A highly contagious virus is spreading throughout the land. With one bite, it's only hours before victims will turn into zombies and hunt for human flesh. Morgan, Ash, and Johnny might just be the only humans left, but they don't seem to mind and find enjoyment lounging around in their underwear living in vacant homes. When they stumble upon a hot girl who just may have a cure, the three decide it's finally time to step up to the plate and save the world- and the girl. Now the only hope for survival lies in their hands.
Directed by: Logan McMillan
. Starring: Morgan Williams
, Robert Faith
, Ashleigh Southam
, Stacey Stevens
, Jullian Josland
, Shaun Garea
, Alisdair Muir
, Grant Carter-Brown
, Sam Elimelech
, Kim Nash
, Ben Edwards
, Logan McMillan
. Music by: Ben Edwards
, Kurt Preston
"Last Of The Living", written and directed by Logan McMillan, is the latest entry in a long line of low-budget comedy-horror films, the most recognizable of these being Britain's "Shaun Of The Dead". LOTL could be considered a New Zealand take on "Shaun", leavened with that antipodean style and wit present in recent Kiwi comedies such as "Black Sheep" or "Eagle vs. Shark". Sadly, this film does not rise to the level of quality of its predecessor.
Since the plot has been described by others before me, I will not rehash it again here. Read the plot synopsis if you must.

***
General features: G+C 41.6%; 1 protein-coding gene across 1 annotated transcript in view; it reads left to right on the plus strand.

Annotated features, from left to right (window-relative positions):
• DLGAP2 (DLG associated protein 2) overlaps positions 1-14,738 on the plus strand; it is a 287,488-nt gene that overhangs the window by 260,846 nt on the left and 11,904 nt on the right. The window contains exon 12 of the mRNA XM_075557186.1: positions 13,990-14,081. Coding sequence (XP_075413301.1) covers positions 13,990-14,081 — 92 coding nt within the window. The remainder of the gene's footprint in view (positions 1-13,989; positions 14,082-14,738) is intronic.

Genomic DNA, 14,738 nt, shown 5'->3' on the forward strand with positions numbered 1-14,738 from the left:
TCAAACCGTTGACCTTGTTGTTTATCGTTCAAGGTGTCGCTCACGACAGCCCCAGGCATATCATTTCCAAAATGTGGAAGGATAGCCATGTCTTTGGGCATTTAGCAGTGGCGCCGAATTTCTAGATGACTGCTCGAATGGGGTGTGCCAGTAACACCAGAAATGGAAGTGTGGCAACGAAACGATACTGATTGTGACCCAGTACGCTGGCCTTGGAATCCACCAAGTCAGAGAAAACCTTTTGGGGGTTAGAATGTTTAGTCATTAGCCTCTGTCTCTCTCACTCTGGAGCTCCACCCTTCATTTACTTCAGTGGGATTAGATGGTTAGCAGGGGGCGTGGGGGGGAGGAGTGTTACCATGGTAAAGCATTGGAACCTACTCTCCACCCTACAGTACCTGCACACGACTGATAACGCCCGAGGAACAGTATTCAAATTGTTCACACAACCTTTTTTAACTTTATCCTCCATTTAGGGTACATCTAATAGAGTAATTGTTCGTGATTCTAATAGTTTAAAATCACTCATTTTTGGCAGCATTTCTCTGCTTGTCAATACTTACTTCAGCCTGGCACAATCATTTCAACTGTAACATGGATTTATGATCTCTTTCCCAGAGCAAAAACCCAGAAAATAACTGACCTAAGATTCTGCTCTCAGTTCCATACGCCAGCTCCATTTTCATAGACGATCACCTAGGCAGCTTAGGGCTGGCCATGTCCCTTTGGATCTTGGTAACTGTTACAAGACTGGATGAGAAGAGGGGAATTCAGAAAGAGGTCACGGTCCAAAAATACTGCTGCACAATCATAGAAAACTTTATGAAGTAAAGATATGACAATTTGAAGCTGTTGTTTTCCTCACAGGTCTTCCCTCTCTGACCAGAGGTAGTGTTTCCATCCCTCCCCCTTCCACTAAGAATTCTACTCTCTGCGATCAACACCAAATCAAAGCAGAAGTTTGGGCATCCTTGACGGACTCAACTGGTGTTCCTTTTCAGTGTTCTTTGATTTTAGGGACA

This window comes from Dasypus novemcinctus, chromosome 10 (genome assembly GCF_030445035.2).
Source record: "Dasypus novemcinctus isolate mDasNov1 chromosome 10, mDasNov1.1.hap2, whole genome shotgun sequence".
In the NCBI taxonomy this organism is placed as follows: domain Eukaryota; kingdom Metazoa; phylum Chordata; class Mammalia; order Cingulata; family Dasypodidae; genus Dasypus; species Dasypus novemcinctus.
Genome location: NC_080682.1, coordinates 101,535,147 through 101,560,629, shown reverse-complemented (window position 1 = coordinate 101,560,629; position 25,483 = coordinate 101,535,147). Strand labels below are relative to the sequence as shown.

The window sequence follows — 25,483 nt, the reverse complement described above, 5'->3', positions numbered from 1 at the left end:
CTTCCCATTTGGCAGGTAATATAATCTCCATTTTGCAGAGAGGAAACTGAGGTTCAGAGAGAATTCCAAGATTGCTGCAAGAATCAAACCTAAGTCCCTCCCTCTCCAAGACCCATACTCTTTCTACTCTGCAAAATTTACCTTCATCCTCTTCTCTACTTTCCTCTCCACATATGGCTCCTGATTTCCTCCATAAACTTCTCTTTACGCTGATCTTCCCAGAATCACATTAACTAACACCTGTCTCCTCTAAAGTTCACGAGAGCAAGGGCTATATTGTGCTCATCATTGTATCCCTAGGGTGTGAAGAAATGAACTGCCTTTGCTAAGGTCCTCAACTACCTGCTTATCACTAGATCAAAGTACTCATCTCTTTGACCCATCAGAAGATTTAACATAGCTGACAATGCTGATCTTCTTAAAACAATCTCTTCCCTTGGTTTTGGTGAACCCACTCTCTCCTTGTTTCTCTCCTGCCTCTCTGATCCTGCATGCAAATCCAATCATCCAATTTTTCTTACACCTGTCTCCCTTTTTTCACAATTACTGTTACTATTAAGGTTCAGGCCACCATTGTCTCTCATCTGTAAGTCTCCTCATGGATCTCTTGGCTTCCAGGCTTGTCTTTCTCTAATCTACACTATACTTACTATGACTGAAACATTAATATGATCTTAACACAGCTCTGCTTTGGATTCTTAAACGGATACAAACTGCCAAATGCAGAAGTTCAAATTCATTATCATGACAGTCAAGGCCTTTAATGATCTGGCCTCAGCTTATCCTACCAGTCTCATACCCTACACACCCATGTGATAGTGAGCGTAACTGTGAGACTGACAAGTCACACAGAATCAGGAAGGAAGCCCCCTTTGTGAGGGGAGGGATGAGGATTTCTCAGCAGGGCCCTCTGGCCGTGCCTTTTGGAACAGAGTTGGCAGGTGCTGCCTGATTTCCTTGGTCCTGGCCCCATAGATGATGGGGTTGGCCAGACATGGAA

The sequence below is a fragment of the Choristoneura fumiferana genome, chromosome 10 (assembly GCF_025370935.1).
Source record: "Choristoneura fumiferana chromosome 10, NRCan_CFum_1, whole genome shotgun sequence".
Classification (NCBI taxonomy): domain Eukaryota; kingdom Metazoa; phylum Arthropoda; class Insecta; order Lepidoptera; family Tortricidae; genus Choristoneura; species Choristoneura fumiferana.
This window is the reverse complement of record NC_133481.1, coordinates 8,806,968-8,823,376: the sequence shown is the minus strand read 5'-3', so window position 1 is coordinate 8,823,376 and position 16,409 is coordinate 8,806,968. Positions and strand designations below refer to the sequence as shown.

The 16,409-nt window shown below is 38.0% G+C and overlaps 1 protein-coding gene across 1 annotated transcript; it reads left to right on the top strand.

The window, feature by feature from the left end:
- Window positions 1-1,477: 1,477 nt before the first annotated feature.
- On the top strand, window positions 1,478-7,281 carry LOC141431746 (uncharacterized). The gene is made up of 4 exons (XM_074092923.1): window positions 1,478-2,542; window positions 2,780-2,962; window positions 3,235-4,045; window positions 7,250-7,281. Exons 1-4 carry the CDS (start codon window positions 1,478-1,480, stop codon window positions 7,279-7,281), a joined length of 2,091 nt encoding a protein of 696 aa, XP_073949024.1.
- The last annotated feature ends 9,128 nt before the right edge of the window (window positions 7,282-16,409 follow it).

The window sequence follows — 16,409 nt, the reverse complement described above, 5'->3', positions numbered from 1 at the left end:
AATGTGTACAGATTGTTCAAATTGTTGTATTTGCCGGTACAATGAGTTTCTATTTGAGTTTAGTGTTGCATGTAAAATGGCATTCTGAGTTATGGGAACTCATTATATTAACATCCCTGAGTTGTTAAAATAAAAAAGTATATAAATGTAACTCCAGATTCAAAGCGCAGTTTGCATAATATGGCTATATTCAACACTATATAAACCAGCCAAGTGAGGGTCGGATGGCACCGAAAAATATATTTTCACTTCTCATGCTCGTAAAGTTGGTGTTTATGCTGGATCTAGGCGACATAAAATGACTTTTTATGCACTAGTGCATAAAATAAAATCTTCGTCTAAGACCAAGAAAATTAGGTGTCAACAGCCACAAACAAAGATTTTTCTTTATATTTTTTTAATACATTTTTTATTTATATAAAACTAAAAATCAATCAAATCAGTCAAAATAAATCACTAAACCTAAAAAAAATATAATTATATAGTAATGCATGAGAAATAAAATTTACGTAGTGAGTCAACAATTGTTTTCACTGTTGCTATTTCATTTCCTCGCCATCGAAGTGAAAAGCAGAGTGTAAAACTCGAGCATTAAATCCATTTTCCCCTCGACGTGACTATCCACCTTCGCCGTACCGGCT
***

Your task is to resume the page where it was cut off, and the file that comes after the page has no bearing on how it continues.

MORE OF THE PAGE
For the most part, character development in this film was lacking. Great pains were taken to present Morgan, the group's defacto leader played by Morgan Williams, as some sort of macho 'God's-gift-to-women' character, but his grating bluster and cocky mannerisms seemed forced and unbelievable. The character of Ash, portrayed by Ashleigh Southam, was equally annoying; after a while, his put-upon, milquetoast persona became almost a parody of itself -' it was increasingly hard to believe that someone this soft and wimpy would ever survive an onslaught of zombies. The interplay between Morgan and Ash was obviously intended to be one of the comic highlights of the film. But Morgan's constant jibes calling Ash's masculinity into question (and the latter's reluctance -' until late in the movie -' to defend himself) got old very quickly, and seemed out of place (frankly, if I were being threatened by flesh-eating zombies every second of the day, I would hesitate to antagonize the person helping me defend myself from them). There was a lack of spontaneity and realness, a sort of "look at me, I'm acting!" undertone through every scene these two actors were in, although it was hard to tell if it was the actors or the writing that was the cause of this.
The last male lead, Johnny (played by Robert Faith -' apparently, he wasn't a friend of the director, so his movie name wasn't "Rob") was the most interesting character of the three. With his heartfelt but mediocre talents in music and combat and his "no worries" attitude, Johnny is a guy with his heart in the right place, even if his head wasn't. His character was billed as a one-dimensional "wild rock and roller", but Faith's portrayal was the most believable and multifaceted. With a deft feel for the humor in his role and great action scenes, Faith created a persona most viewers found themselves identifying with -' I could easily see Johnny 'getting the girl' long before the purported 'ladies man' Morgan ever did. Obviously a more veteran actor than Williams or Southam, Faith uses his talent well, and didn't try to oversell a role that easily could have become a cliché and parody of itself.